The mutual goal-setting process between a manager and subordinate associated with Management by Objectives is a particularly beneficial way to foster acceptance and internal motivation on the part of the employee. As is often the case, if multiple goals are established, they should be ranked so that the employee has a clear understanding of which areas may warrant more attention and resources than others. Furthermore, every attempt should be made to describe performance goals in terms of their time, quality, quantity, and monetary dimensions.
This will reduce the opportunity for misinterpretation about what is to be accomplished and what limitations there are. The quantification of goals will also make it easier for the manager and the employee to measure the employee’s progress towards achieving the objectives. The need for quantifying objectives is succinctly summed up by George Ordione: “If you can’t count it, measure it, or describe it, you probably don’t know what you want and can often forget it as a goal. There is still too much, ‘do your best’, or ‘I’ll let you know when it’s right’, going around in today’s organisations.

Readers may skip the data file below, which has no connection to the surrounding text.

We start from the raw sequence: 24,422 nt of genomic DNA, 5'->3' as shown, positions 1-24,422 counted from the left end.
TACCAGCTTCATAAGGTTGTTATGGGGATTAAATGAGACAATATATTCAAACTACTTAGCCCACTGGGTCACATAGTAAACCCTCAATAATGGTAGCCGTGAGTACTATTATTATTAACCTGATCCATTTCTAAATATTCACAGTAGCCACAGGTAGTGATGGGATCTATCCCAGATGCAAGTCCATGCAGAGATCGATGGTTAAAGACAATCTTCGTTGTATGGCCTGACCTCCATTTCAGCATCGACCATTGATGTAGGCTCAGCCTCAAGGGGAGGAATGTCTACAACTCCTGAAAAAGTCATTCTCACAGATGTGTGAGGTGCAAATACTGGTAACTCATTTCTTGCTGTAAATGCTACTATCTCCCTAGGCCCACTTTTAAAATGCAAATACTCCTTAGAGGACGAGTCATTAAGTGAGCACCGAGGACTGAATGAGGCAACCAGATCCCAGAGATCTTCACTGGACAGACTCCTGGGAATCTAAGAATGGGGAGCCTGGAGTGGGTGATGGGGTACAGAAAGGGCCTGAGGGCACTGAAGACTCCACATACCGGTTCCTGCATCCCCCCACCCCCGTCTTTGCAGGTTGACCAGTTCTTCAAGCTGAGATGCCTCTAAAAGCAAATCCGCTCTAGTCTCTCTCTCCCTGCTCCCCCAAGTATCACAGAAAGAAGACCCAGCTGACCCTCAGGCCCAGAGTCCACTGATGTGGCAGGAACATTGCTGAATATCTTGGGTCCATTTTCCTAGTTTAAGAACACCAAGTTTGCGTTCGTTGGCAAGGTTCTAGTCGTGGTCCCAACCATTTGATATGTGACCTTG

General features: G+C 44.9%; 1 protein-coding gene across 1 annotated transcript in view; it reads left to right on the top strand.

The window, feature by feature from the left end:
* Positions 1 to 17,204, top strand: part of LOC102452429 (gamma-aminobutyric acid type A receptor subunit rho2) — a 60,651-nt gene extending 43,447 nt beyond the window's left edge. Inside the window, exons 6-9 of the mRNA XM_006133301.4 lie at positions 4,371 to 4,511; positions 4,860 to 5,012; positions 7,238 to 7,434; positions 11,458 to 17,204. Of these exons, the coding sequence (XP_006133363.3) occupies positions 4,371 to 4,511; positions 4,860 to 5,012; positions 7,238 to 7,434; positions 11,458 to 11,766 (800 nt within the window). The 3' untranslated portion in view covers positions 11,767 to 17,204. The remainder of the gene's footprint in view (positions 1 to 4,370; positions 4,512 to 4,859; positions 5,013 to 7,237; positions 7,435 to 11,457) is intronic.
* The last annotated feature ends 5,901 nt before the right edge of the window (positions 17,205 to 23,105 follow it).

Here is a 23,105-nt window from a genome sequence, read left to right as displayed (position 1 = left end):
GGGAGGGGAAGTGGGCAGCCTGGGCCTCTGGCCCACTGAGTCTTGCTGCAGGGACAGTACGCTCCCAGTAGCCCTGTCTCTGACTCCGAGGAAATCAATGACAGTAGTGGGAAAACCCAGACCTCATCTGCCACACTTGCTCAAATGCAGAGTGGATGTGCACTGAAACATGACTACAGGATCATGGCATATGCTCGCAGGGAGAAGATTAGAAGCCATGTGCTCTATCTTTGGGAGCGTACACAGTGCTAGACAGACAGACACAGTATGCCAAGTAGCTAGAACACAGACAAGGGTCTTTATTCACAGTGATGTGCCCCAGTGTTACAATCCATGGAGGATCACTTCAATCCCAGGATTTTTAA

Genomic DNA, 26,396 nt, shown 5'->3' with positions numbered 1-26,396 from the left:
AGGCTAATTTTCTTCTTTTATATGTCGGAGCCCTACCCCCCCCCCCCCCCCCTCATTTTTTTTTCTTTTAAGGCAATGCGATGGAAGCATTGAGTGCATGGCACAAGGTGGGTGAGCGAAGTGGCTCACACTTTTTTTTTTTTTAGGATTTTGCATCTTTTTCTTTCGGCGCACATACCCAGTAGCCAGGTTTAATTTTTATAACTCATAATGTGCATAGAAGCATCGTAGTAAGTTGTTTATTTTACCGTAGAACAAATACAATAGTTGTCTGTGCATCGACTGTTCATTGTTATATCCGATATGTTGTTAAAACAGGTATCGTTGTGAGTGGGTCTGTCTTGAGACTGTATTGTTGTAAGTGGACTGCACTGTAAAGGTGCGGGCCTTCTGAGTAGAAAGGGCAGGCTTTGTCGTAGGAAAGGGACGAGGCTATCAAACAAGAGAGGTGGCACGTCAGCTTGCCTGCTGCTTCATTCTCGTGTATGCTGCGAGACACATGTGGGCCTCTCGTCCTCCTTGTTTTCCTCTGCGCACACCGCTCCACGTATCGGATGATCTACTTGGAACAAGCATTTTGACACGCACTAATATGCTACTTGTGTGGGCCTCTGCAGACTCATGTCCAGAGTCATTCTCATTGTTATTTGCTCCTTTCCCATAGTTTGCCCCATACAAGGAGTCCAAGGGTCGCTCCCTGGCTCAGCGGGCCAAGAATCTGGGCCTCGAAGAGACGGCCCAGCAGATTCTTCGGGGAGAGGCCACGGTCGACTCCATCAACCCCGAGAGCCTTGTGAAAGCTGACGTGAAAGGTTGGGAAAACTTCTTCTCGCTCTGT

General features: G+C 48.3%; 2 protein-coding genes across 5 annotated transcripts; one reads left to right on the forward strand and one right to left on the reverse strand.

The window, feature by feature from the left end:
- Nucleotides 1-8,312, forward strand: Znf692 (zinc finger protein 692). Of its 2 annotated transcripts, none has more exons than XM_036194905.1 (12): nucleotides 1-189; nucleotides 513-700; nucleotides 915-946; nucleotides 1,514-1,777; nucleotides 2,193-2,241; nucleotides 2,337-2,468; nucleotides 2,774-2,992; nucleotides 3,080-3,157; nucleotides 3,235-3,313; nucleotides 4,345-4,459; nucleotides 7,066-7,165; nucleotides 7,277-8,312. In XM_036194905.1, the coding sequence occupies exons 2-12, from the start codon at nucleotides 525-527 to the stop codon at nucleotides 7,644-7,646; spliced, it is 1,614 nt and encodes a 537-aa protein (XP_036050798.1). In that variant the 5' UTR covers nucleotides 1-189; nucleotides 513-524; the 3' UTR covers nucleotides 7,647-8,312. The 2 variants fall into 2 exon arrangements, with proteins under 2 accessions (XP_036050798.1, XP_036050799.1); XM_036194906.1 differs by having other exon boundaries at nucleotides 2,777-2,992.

If you can’t define the desired type and level of performance in detail, then you have no right to expect your subordinate to achieve it. “ ? To summarise, it would appear that while most firms wish to use a collaborative form of performance appraisal, they feel thwarted by outside forces (notably Equal Employment Opportunities requirements) in their attempts to implement such a system within their organisations. The dilemma, then, is finding a workable solution which will meet both constraints. The remainder of this article will take a look at these two seemingly conflicting areas (effectiveness vs. efensiveness) and how they can be integrated into a meaningful performance appraisal system. Elements of an Effective Performance Appraisal System While various authors use different names and modified descriptions for them, the following factors seem to be universally accepted by most authorities on the subjects as requisites for an effective performance appraisal system: (1) Performance goals must be specifically and clearly defined. (2) Attention must be paid to identifying, in specific and measurable terms, what constitutes the varying levels of performance. 3) To be effective, performance appraisal programmes should tie personal rewards to organisational performance. (4) The supervisor and employee should jointly identify ways to improve the employee’s performance, and then establish a development plan to help the employee achieve his/her goals. The Varying Levels of Performance While setting performance goals is a crucial first step in the process, managers also need to concentrate more attention on identifying what constitutes the varying levels of performance.